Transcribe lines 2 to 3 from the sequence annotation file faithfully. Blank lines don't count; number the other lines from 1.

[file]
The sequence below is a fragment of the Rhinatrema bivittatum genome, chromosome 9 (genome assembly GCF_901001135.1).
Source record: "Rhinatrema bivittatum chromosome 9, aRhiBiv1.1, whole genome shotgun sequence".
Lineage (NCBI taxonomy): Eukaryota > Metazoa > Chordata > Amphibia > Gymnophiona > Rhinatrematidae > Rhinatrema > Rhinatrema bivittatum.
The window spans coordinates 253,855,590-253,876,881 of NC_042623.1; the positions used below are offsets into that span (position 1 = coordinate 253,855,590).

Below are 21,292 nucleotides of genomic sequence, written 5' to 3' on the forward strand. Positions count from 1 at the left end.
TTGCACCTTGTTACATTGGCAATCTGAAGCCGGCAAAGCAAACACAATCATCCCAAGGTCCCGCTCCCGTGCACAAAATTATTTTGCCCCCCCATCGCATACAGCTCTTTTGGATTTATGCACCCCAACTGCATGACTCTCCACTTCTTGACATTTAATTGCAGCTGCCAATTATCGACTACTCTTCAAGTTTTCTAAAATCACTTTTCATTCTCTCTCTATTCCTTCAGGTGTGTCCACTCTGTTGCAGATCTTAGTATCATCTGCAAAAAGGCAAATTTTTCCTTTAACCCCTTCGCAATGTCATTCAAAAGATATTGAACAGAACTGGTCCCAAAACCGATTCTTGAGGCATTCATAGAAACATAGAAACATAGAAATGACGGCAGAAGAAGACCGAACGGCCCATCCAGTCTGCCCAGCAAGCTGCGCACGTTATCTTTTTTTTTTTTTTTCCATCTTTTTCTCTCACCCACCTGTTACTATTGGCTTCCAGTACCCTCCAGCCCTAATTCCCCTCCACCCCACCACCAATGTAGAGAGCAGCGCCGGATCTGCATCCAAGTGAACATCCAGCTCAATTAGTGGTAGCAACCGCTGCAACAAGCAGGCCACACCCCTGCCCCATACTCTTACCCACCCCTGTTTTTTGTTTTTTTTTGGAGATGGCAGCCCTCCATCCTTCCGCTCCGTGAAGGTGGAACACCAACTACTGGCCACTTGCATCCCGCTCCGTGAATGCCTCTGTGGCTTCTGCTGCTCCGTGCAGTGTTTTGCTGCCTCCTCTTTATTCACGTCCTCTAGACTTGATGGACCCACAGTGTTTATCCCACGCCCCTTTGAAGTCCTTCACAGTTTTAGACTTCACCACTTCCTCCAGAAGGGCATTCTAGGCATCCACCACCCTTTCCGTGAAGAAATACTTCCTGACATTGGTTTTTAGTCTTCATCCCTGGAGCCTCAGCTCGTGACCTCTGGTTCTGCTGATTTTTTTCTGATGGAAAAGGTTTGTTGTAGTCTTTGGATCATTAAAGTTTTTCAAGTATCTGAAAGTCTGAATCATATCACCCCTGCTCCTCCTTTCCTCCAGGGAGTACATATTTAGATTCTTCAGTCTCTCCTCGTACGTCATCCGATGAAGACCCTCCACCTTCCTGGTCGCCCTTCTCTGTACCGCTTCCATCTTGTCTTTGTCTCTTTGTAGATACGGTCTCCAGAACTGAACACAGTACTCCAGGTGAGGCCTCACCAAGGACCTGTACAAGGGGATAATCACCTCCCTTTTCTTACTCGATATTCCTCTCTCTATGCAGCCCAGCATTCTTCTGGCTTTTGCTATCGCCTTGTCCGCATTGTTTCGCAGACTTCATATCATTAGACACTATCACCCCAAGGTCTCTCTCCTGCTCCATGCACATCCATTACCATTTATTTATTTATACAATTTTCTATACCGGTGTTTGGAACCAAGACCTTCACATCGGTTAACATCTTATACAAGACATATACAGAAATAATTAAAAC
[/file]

Source record: "Rhinatrema bivittatum chromosome 9, aRhiBiv1.1, whole genome shotgun sequence".
Lineage (NCBI taxonomy): Eukaryota > Metazoa > Chordata > Amphibia > Gymnophiona > Rhinatrematidae > Rhinatrema > Rhinatrema bivittatum.